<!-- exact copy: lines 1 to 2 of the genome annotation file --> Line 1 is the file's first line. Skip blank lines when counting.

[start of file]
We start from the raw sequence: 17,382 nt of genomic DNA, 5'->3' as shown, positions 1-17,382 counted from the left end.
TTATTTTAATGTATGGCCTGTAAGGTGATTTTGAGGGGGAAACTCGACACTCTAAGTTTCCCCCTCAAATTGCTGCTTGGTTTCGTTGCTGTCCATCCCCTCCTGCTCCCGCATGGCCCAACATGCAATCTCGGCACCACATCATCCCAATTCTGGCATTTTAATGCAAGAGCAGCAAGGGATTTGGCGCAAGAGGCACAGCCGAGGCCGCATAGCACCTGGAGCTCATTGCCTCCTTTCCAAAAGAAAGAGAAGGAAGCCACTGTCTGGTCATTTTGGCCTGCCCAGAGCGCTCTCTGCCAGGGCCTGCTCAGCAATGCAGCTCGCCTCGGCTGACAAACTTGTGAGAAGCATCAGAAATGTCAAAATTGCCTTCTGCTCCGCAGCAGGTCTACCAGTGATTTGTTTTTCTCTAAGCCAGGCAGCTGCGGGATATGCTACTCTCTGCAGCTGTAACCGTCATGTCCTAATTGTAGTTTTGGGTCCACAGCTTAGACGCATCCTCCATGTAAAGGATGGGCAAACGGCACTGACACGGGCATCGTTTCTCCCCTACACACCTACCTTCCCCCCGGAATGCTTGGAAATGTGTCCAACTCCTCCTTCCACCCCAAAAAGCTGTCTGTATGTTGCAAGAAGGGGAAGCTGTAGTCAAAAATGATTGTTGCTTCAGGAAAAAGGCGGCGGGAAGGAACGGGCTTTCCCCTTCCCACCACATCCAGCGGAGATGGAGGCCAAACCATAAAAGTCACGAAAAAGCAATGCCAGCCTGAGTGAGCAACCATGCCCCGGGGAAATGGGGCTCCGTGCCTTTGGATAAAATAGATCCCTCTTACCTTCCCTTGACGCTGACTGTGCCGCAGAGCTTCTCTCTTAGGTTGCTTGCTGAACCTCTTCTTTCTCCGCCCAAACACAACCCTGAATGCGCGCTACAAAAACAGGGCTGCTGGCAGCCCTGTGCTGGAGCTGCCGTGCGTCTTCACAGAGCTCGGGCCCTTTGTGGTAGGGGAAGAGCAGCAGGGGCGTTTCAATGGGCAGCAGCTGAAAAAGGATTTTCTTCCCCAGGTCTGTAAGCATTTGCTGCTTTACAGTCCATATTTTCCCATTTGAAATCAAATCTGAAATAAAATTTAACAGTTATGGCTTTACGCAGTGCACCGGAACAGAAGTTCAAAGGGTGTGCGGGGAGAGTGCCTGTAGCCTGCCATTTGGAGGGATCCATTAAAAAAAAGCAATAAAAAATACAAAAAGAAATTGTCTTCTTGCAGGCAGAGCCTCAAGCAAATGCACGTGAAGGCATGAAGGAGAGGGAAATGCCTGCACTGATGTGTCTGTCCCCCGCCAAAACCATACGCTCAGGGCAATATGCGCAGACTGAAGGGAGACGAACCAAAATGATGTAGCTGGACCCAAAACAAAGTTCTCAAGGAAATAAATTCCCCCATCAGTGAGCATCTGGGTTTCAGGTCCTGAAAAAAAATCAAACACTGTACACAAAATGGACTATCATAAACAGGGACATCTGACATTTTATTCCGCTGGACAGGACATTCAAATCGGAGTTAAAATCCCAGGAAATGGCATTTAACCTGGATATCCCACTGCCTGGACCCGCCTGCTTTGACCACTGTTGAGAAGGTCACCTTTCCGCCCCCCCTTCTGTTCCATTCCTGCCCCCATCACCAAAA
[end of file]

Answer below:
We start from the raw sequence: 17,382 nt of genomic DNA, 5'->3' as shown, positions 1-17,382 counted from the left end.
TTATTTTAATGTATGGCCTGTAAGGTGATTTTGAGGGGGAAACTCGACACTCTAAGTTTCCCCCTCAAATTGCTGCTTGGTTTCGTTGCTGTCCATCCCCTCCTGCTCCCGCATGGCCCAACATGCAATCTCGGCACCACATCATCCCAATTCTGGCATTTTAATGCAAGAGCAGCAAGGGATTTGGCGCAAGAGGCACAGCCGAGGCCGCATAGCACCTGGAGCTCATTGCCTCCTTTCCAAAAGAAAGAGAAGGAAGCCACTGTCTGGTCATTTTGGCCTGCCCAGAGCGCTCTCTGCCAGGGCCTGCTCAGCAATGCAGCTCGCCTCGGCTGACAAACTTGTGAGAAGCATCAGAAATGTCAAAATTGCCTTCTGCTCCGCAGCAGGTCTACCAGTGATTTGTTTTTCTCTAAGCCAGGCAGCTGCGGGATATGCTACTCTCTGCAGCTGTAACCGTCATGTCCTAATTGTAGTTTTGGGTCCACAGCTTAGACGCATCCTCCATGTAAAGGATGGGCAAACGGCACTGACACGGGCATCGTTTCTCCCCTACACACCTACCTTCCCCCCGGAATGCTTGGAAATGTGTCCAACTCCTCCTTCCACCCCAAAAAGCTGTCTGTATGTTGCAAGAAGGGGAAGCTGTAGTCAAAAATGATTGTTGCTTCAGGAAAAAGGCGGCGGGAAGGAACGGGCTTTCCCCTTCCCACCACATCCAGCGGAGATGGAGGCCAAACCATAAAAGTCACGAAAAAGCAATGCCAGCCTGAGTGAGCAACCATGCCCCGGGGAAATGGGGCTCCGTGCCTTTGGATAAAATAGATCCCTCTTACCTTCCCTTGACGCTGACTGTGCCGCAGAGCTTCTCTCTTAGGTTGCTTGCTGAACCTCTTCTTTCTCCGCCCAAACACAACCCTGAATGCGCGCTACAAAAACAGGGCTGCTGGCAGCCCTGTGCTGGAGCTGCCGTGCGTCTTCACAGAGCTCGGGCCCTTTGTGGTAGGGGAAGAGCAGCAGGGGCGTTTCAATGGGCAGCAGCTGAAAAAGGATTTTCTTCCCCAGGTCTGTAAGCATTTGCTGCTTTACAGTCCATATTTTCCCATTTGAAATCAAATCTGAAATAAAATTTAACAGTTATGGCTTTACGCAGTGCACCGGAACAGAAGTTCAAAGGGTGTGCGGGGAGAGTGCCTGTAGCCTGCCATTTGGAGGGATCCATTAAAAAAAAGCAATAAAAAATACAAAAAGAAATTGTCTTCTTGCAGGCAGAGCCTCAAGCAAATGCACGTGAAGGCATGAAGGAGAGGGAAATGCCTGCACTGATGTGTCTGTCCCCCGCCAAAACCATACGCTCAGGGCAATATGCGCAGACTGAAGGGAGACGAACCAAAATGATGTAGCTGGACCCAAAACAAAGTTCTCAAGGAAATAAATTCCCCCATCAGTGAGCATCTGGGTTTCAGGTCCTGAAAAAAAATCAAACACTGTACACAAAATGGACTATCATAAACAGGGACATCTGACATTTTATTCCGCTGGACAGGACATTCAAATCGGAGTTAAAATCCCAGGAAATGGCATTTAACCTGGATATCCCACTGCCTGGACCCGCCTGCTTTGACCACTGTTGAGAAGGTCACCTTTCCGCCCCCCCTTCTGTTCCATTCCTGCCCCCATCACCAAAA